Rathbun: No coin, more debt and lots of brinkmanshipWritten by Gary Rathbun | | GaryRathbun@PrivateWealthConsultants.com
In a few weeks we will be neck deep in the latest manufactured drama over increasing the national debt. As I write this I’m convinced that the different actors are rehearsing their roles and running their lines for the upcoming show.
After sending up the trial balloon of minting a trillion dollar coin to give the Federal Reserve in exchange for covering the debt, and getting a slew of negative feedback, the U.S. Treasury has temporarily given up on the idea. So, without the platinum coin solution, what are we going to do and what is going to happen to our economy?
Bottom line is that Congress is going to extend the debt ceiling and spending will continue to increase at an alarming rate. Nothing the Republicans in Congress have shown us would indicate otherwise. House Speaker John Boehner is saying that there will be no increase in the debt limit without equal spending cuts but I have heard this song too many times to believe it. It simply won’t happen. Sure, they may pretend that they are cutting something but like I’ve said in the past, their definition of a cut is simply a decrease in the increase, which they will reinstate later.
What the difference between a default and a technical default is, I am not sure. I am sure that the market will not like the playacting and certainly the dollar will have some negative days. Because we know that this is going to happen, it will create opportunities in the foreign exchange market and in the stock market.
White House Press Secretary Jay Carney came out and said “there are only two options to deal with the debt limit: Congress can pay its bills or they can fail to act and put the nation into default.”
Sounds like a balanced approach to me. We all know that the nation will not “default” on its debt. Technical or otherwise.
Will the government shut down? Maybe. Not necessarily a bad thing if you ask me. (I know … nobody asked.) Interest will continue to be paid and essential services will still be in place but no matter who wins the political game in D.C., you and I will lose.
I don’t know what it will take for the people of this great country to stand up and boldly speak the truth. None of these elected officials have the best interest of the nation at heart. They want to hold onto their jobs so badly that they will do or say anything for the right headline that will keep them in office.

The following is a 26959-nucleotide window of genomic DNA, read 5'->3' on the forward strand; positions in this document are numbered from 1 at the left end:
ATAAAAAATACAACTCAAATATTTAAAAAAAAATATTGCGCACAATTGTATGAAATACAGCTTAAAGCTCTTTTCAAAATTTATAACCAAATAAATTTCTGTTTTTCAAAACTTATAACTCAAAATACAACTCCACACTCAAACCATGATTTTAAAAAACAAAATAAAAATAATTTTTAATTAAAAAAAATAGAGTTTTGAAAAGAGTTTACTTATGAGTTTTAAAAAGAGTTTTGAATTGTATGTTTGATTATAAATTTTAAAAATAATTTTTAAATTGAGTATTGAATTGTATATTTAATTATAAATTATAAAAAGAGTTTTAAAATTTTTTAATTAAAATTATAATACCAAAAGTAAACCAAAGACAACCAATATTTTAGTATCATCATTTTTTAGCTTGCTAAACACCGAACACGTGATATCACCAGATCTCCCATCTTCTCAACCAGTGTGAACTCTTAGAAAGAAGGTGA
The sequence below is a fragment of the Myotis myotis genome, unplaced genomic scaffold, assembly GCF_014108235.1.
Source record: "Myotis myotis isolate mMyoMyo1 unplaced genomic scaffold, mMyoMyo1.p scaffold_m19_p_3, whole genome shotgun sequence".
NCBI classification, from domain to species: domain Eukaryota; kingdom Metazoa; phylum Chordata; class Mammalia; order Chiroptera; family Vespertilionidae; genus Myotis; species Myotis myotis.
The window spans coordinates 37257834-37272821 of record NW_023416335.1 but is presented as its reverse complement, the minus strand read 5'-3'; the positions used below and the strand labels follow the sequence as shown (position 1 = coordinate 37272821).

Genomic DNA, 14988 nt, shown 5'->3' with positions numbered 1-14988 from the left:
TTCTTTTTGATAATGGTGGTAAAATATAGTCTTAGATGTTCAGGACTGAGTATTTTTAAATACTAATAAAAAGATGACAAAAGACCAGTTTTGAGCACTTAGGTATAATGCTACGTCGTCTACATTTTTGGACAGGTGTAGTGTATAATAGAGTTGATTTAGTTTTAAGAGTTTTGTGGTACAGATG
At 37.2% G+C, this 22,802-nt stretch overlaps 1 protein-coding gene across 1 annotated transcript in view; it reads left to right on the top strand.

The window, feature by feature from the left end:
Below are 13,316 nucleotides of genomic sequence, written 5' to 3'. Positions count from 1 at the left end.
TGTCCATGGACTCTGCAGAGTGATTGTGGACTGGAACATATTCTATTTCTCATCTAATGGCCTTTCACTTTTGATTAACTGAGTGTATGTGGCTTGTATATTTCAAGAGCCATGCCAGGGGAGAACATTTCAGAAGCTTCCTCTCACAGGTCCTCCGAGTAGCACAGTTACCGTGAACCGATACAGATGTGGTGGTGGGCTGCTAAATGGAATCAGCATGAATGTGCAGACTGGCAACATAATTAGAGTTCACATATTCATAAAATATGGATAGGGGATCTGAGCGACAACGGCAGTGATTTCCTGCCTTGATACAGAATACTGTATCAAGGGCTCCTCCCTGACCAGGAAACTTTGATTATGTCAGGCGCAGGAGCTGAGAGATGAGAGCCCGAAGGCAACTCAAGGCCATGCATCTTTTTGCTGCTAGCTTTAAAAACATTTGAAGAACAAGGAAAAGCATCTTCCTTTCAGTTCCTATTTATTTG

I have often said that we must return to the basic principles that made America great: individual rights, limited government and free markets. The human mind is the only true natural resource and the more government we have in our lives the less the mind is free to create and produce.
The only hope we have for the future is if entrepreneurs are allowed to create new products and procedures and keep the fruits of those efforts. Inevitably, bad things are going to happen in the world and wanting the government to assure us that it can prevent these events is not only futile but very damaging to ourselves and our future. The more government regulates to protect us, the more harm it actually does to us.
John Allison, in his new book “The Financial Crisis and the Free Market Cure,” illustrates that all of the financial crises that have taken place in the country are the direct result of government regulation. The more government interferes, the greater the unintended consequences.
2013 will be the year of unintended consequences. The arrogance coming out of Washington is beyond measure. The good news is that the more they try to control things, the easier it is to take advantage of the situation and make money. The individual will always be able to benefit from the stupidity of the collective. At this level, the scope of the unintended consequences is so large it will be hard to miss.
Gary L. Rathbun is the president and CEO of Private Wealth Consultants, LTD. He can be heard every day on 1370 WSPD at 4:06 p.m. on “After the Bell” on the Afternoon Drive, and every Tuesday, Wednesday and Thursday evening at 6 p.m. throughout Northern Ohio on “Eye on Your Money.” He can be reached at (419) 842-0334 or email him at firstname.lastname@example.org.